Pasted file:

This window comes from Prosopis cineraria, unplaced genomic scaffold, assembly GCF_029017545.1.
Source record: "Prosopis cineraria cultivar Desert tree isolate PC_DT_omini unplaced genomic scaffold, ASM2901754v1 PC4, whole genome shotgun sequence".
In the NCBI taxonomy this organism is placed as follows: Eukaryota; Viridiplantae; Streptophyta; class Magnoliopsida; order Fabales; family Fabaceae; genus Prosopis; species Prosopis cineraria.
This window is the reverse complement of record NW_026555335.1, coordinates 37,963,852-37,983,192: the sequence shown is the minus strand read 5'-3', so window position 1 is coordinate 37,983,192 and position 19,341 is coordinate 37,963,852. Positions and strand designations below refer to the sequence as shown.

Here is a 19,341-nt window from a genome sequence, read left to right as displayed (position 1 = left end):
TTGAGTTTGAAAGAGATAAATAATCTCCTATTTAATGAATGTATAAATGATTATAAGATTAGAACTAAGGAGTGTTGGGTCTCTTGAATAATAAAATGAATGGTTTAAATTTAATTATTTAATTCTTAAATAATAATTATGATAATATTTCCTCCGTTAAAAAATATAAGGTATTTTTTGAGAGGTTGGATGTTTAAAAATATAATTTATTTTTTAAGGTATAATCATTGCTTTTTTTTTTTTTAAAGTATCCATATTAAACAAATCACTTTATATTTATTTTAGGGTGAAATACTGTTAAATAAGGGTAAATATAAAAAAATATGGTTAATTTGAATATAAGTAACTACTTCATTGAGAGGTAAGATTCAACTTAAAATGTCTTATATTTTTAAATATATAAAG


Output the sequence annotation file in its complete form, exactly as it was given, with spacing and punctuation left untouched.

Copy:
This window comes from Prosopis cineraria, unplaced genomic scaffold, assembly GCF_029017545.1.
Source record: "Prosopis cineraria cultivar Desert tree isolate PC_DT_omini unplaced genomic scaffold, ASM2901754v1 PC4, whole genome shotgun sequence".
In the NCBI taxonomy this organism is placed as follows: Eukaryota; Viridiplantae; Streptophyta; class Magnoliopsida; order Fabales; family Fabaceae; genus Prosopis; species Prosopis cineraria.
This window is the reverse complement of record NW_026555335.1, coordinates 37,963,852-37,983,192: the sequence shown is the minus strand read 5'-3', so window position 1 is coordinate 37,983,192 and position 19,341 is coordinate 37,963,852. Positions and strand designations below refer to the sequence as shown.

Here is a 19,341-nt window from a genome sequence, read left to right as displayed (position 1 = left end):
TTGAGTTTGAAAGAGATAAATAATCTCCTATTTAATGAATGTATAAATGATTATAAGATTAGAACTAAGGAGTGTTGGGTCTCTTGAATAATAAAATGAATGGTTTAAATTTAATTATTTAATTCTTAAATAATAATTATGATAATATTTCCTCCGTTAAAAAATATAAGGTATTTTTTGAGAGGTTGGATGTTTAAAAATATAATTTATTTTTTAAGGTATAATCATTGCTTTTTTTTTTTTTAAAGTATCCATATTAAACAAATCACTTTATATTTATTTTAGGGTGAAATACTGTTAAATAAGGGTAAATATAAAAAAATATGGTTAATTTGAATATAAGTAACTACTTCATTGAGAGGTAAGATTCAACTTAAAATGTCTTATATTTTTAAATATATAAAG